July 8 & 10, Courtyard Stage, Firehall Arts Centre, Vancouver.
“Create your own ceremony based on the traces Mother Nature makes,” says Olivia C. Davies, choreographer and O.Dela Arts artistic director, in Wishing Well. That is exactly what she and her co-creator, Melissa Frost, have done with this new piece full of thoughtful ritual and based on Indigenous cultural teachings and traditions.
Cedar boughs create a boundary between audience and performance space in the Firehall Arts Centre courtyard — Wishing Well was one of only three in-person works shown at the 2020 Dancing on the Edge Festival, with the rest of the festival presented online. Three dancers slowly move on and around picnic tables as the masked, physically distanced audience settles in at ground level and up on the deck. Music fills the air, mixing with the sounds of the street — sirens, voices, a cawing crow.
Sharon Jinkerson-Brass, multimedia artist and community leader, formally welcomes us, thanking the creator and setting a reverent tone for the evening. Ziyian Kwan, Kelly McInnes and Rianne Svelnis casually disperse themselves among the picnic tables to the left of a small stage. Their movements are subdued and minimal as Davies and Frost provide poetic voice-over, explaining that there are four things that everyone needs to find balance: belonging, independence, generosity and mastery. Wearing floor-length skirts and colourful scarves, they walk the length of the courtyard, weaving among the others as they talk about those four interconnected pillars, ancestral memory, yearning and roots.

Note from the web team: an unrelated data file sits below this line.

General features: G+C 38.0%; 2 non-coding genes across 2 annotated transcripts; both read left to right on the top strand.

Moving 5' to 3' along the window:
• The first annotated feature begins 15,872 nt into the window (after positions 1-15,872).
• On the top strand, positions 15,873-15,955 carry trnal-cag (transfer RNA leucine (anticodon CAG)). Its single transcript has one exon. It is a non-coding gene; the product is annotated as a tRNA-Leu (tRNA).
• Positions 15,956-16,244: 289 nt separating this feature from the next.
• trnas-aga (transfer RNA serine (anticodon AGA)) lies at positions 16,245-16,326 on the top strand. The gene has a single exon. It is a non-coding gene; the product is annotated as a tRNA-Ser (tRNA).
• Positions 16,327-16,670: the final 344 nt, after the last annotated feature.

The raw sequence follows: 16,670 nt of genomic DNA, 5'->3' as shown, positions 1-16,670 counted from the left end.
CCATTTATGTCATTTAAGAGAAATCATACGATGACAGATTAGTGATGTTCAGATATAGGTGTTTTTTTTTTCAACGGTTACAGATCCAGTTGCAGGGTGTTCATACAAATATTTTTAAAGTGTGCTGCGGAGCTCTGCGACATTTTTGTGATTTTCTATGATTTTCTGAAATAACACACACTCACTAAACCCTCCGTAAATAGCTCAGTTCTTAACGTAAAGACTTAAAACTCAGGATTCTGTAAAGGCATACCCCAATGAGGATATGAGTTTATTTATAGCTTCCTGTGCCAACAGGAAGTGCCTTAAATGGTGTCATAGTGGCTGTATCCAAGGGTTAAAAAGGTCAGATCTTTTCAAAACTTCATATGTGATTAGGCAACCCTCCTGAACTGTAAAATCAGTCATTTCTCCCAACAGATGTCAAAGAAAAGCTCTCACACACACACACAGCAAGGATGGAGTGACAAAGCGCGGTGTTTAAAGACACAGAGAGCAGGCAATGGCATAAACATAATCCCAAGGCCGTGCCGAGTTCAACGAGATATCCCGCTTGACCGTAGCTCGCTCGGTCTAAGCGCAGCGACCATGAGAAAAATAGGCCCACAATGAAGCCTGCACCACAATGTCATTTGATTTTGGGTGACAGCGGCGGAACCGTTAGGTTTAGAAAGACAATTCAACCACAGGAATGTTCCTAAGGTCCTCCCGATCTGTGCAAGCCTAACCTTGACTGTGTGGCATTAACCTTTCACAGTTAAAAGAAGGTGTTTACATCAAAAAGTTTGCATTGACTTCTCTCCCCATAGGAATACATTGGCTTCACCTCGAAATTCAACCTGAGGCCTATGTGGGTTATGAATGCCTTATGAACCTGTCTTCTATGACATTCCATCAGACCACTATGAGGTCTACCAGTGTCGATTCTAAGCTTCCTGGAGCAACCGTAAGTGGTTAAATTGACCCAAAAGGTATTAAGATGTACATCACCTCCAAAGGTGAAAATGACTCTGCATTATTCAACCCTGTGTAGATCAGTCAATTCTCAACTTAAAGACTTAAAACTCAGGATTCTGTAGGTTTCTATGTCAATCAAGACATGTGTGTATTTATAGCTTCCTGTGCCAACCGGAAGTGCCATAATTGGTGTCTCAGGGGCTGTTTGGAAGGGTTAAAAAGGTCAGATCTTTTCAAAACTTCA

McInnes has a turn on the small stage first, taking a long red string out of a basket that Davies has placed there. As she loops the string around her neck, it’s a physical reminder of the interconnected nature of not only all living things but also the four pillars mentioned earlier. McInnes covers her mouth and reveals a silent anguished scream. With arms outstretched, looking up at the sky, she spins while repeating “I wish you well” in exasperation.
When Svelnis takes her red string out of the basket, she also wraps it around her neck. Using her breath to mimic the wind, she rolls her body, her heavy head leading the way as the string pools on the stage. Davies and Frost continue their spoken word accompaniment, talking about diaspora, displacement and being carried away by the wind. They speak in a rhythmic cadence, using powerful metaphors and imagery such as DNA intertwined like sweetgrass.
When Kwan takes her red string out of the basket, she loops it around each wrist. Her movements are slow and contemplative. “I’m deciding to make a wishing well,” she says, placing the string in a circle around her feet before also looping it around her neck.
With everyone gathered onstage, Davies takes a bowl and glass decanters out of a silver duffel bag, pouring water into the bowl while she explains the purpose of her actions and the entire piece: “To bring ceremony home to a place where it’s accessible yet grounded in teachings and traditions; to share a circle of courage with all of you; to speak up about the effects of displacement and the trauma downloaded through generations; to transform reality with our intention; to remember reality is malleable, tractable and yielding; and to close our eyes and make a wish.” She drops a coin into the water.
While the ritual, core concepts and powerful spoken word all contribute to a meaningful piece, the result feels unfinished and raw — each element and segment not quite a seamless part of the whole. With Davies’ wish and purpose in mind, the preceding actions take on new meaning, and her motivation to create a space for sharing, transformation and ceremony becomes clearer.